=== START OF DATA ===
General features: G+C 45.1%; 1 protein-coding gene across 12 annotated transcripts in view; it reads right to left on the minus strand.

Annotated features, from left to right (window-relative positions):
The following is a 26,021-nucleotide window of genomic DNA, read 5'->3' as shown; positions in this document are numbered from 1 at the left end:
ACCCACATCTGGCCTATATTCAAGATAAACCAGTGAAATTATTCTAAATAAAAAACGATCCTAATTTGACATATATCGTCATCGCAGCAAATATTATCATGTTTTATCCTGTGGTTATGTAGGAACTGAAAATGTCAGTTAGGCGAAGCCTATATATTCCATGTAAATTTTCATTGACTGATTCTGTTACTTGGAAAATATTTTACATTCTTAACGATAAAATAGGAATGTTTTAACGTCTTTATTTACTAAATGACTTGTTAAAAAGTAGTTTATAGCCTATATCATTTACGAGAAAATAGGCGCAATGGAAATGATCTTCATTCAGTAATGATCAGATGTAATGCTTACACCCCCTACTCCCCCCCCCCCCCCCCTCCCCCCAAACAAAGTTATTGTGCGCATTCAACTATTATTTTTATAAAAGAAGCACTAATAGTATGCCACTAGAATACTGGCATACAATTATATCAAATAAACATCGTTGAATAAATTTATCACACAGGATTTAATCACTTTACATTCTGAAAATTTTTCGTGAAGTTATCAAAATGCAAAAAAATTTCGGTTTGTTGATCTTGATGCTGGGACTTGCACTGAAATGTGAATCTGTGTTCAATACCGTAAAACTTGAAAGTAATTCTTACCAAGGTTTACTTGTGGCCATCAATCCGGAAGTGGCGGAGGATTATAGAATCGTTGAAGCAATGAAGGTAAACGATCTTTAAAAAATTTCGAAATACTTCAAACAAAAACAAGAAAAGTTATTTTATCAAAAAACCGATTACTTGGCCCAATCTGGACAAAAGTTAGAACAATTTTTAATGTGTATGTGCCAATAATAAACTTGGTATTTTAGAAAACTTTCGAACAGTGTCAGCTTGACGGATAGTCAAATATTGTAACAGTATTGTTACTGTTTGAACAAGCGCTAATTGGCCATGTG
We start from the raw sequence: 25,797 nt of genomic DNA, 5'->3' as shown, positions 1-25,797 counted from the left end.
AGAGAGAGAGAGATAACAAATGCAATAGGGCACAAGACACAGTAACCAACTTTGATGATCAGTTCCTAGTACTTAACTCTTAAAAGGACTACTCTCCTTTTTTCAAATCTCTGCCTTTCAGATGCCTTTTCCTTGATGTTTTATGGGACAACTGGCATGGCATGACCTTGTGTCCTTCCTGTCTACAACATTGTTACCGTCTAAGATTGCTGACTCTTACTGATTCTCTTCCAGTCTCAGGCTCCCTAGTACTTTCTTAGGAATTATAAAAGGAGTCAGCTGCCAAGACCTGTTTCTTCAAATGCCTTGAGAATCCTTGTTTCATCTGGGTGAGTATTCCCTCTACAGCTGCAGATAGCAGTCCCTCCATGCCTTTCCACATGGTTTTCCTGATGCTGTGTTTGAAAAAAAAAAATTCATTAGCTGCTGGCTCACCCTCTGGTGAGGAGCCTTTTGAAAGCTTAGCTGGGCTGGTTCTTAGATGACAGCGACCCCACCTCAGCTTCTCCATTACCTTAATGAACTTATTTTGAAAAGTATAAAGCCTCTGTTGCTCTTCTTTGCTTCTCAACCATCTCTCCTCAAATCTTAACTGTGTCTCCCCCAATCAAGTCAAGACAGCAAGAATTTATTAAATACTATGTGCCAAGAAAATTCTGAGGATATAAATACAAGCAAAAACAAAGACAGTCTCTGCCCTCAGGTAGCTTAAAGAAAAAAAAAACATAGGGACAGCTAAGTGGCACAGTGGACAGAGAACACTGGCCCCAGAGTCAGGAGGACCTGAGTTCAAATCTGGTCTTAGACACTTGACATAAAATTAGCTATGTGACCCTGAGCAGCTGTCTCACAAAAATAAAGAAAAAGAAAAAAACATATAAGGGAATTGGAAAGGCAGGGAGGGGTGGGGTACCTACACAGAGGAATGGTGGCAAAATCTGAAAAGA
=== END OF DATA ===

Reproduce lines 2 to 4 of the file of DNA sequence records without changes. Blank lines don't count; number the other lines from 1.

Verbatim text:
Annotated features, from left to right (window-relative positions):
The following is a 26,021-nucleotide window of genomic DNA, read 5'->3' as shown; positions in this document are numbered from 1 at the left end:
ACCCACATCTGGCCTATATTCAAGATAAACCAGTGAAATTATTCTAAATAAAAAACGATCCTAATTTGACATATATCGTCATCGCAGCAAATATTATCATGTTTTATCCTGTGGTTATGTAGGAACTGAAAATGTCAGTTAGGCGAAGCCTATATATTCCATGTAAATTTTCATTGACTGATTCTGTTACTTGGAAAATATTTTACATTCTTAACGATAAAATAGGAATGTTTTAACGTCTTTATTTACTAAATGACTTGTTAAAAAGTAGTTTATAGCCTATATCATTTACGAGAAAATAGGCGCAATGGAAATGATCTTCATTCAGTAATGATCAGATGTAATGCTTACACCCCCTACTCCCCCCCCCCCCCCCCTCCCCCCAAACAAAGTTATTGTGCGCATTCAACTATTATTTTTATAAAAGAAGCACTAATAGTATGCCACTAGAATACTGGCATACAATTATATCAAATAAACATCGTTGAATAAATTTATCACACAGGATTTAATCACTTTACATTCTGAAAATTTTTCGTGAAGTTATCAAAATGCAAAAAAATTTCGGTTTGTTGATCTTGATGCTGGGACTTGCACTGAAATGTGAATCTGTGTTCAATACCGTAAAACTTGAAAGTAATTCTTACCAAGGTTTACTTGTGGCCATCAATCCGGAAGTGGCGGAGGATTATAGAATCGTTGAAGCAATGAAGGTAAACGATCTTTAAAAAATTTCGAAATACTTCAAACAAAAACAAGAAAAGTTATTTTATCAAAAAACCGATTACTTGGCCCAATCTGGACAAAAGTTAGAACAATTTTTAATGTGTATGTGCCAATAATAAACTTGGTATTTTAGAAAACTTTCGAACAGTGTCAGCTTGACGGATAGTCAAATATTGTAACAGTATTGTTACTGTTTGAACAAGCGCTAATTGGCCATGTG